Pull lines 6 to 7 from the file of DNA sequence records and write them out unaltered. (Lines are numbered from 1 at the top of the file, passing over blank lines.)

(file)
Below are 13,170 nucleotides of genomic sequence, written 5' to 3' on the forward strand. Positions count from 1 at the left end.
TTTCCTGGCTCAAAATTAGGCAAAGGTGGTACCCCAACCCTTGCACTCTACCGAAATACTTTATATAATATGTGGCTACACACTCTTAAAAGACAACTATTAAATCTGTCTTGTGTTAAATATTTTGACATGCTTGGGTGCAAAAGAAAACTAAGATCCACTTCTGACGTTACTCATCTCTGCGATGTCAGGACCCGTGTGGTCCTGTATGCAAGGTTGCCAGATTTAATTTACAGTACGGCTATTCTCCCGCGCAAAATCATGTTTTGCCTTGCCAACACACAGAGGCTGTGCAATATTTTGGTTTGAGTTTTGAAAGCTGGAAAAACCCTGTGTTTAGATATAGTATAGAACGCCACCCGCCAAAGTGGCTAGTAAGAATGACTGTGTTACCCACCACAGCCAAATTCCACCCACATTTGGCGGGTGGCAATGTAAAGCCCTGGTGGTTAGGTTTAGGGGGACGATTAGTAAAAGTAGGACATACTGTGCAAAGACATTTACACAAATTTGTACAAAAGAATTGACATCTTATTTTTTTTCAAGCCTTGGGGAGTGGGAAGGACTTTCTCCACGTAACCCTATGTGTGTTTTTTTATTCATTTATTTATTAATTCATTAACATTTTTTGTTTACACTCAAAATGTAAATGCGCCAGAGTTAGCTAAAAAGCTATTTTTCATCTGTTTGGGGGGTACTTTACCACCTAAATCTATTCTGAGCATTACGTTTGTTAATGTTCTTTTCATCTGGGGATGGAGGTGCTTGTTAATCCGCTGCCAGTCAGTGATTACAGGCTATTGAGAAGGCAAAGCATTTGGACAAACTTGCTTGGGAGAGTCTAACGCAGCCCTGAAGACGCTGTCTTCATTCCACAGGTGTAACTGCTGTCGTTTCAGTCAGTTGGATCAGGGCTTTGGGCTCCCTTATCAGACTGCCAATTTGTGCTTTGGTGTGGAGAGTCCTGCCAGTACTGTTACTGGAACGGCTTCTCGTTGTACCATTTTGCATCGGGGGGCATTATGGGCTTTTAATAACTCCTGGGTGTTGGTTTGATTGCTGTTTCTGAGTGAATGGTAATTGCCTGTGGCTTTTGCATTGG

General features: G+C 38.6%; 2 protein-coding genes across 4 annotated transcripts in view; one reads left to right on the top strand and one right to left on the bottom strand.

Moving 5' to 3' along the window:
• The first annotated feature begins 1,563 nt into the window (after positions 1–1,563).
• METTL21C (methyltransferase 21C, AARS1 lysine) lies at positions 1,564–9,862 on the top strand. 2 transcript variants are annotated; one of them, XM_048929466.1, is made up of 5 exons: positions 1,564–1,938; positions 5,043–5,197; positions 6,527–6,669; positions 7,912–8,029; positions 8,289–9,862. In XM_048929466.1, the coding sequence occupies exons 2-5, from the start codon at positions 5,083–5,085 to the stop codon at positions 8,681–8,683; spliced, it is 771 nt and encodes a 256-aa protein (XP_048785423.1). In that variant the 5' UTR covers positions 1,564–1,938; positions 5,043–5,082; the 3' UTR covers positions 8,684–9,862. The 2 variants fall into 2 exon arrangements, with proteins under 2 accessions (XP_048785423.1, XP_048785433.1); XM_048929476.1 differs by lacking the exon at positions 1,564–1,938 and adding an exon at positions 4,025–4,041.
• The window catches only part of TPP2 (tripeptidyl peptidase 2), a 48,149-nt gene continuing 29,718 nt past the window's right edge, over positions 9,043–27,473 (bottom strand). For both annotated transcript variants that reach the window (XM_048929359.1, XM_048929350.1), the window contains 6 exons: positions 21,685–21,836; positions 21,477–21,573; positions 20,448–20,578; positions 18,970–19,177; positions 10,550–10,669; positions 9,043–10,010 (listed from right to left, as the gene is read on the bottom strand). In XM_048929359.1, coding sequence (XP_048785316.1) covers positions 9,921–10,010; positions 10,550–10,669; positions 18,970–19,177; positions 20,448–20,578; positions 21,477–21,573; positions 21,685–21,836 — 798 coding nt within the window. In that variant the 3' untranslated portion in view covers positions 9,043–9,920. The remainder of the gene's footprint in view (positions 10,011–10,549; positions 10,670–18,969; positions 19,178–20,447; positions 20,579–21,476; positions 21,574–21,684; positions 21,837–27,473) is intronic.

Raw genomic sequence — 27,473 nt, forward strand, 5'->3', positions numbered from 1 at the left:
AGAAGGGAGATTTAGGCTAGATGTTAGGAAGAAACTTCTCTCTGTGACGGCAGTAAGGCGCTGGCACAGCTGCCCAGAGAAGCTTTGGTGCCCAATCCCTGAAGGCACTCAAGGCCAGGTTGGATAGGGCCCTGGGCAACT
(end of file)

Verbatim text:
• METTL21C (methyltransferase 21C, AARS1 lysine) lies at positions 1,564–9,862 on the top strand. 2 transcript variants are annotated; one of them, XM_048929466.1, is made up of 5 exons: positions 1,564–1,938; positions 5,043–5,197; positions 6,527–6,669; positions 7,912–8,029; positions 8,289–9,862. In XM_048929466.1, the coding sequence occupies exons 2-5, from the start codon at positions 5,083–5,085 to the stop codon at positions 8,681–8,683; spliced, it is 771 nt and encodes a 256-aa protein (XP_048785423.1). In that variant the 5' UTR covers positions 1,564–1,938; positions 5,043–5,082; the 3' UTR covers positions 8,684–9,862. The 2 variants fall into 2 exon arrangements, with proteins under 2 accessions (XP_048785423.1, XP_048785433.1); XM_048929476.1 differs by lacking the exon at positions 1,564–1,938 and adding an exon at positions 4,025–4,041.
• The window catches only part of TPP2 (tripeptidyl peptidase 2), a 48,149-nt gene continuing 29,718 nt past the window's right edge, over positions 9,043–27,473 (bottom strand). For both annotated transcript variants that reach the window (XM_048929359.1, XM_048929350.1), the window contains 6 exons: positions 21,685–21,836; positions 21,477–21,573; positions 20,448–20,578; positions 18,970–19,177; positions 10,550–10,669; positions 9,043–10,010 (listed from right to left, as the gene is read on the bottom strand). In XM_048929359.1, coding sequence (XP_048785316.1) covers positions 9,921–10,010; positions 10,550–10,669; positions 18,970–19,177; positions 20,448–20,578; positions 21,477–21,573; positions 21,685–21,836 — 798 coding nt within the window. In that variant the 3' untranslated portion in view covers positions 9,043–9,920. The remainder of the gene's footprint in view (positions 10,011–10,549; positions 10,670–18,969; positions 19,178–20,447; positions 20,579–21,476; positions 21,574–21,684; positions 21,837–27,473) is intronic.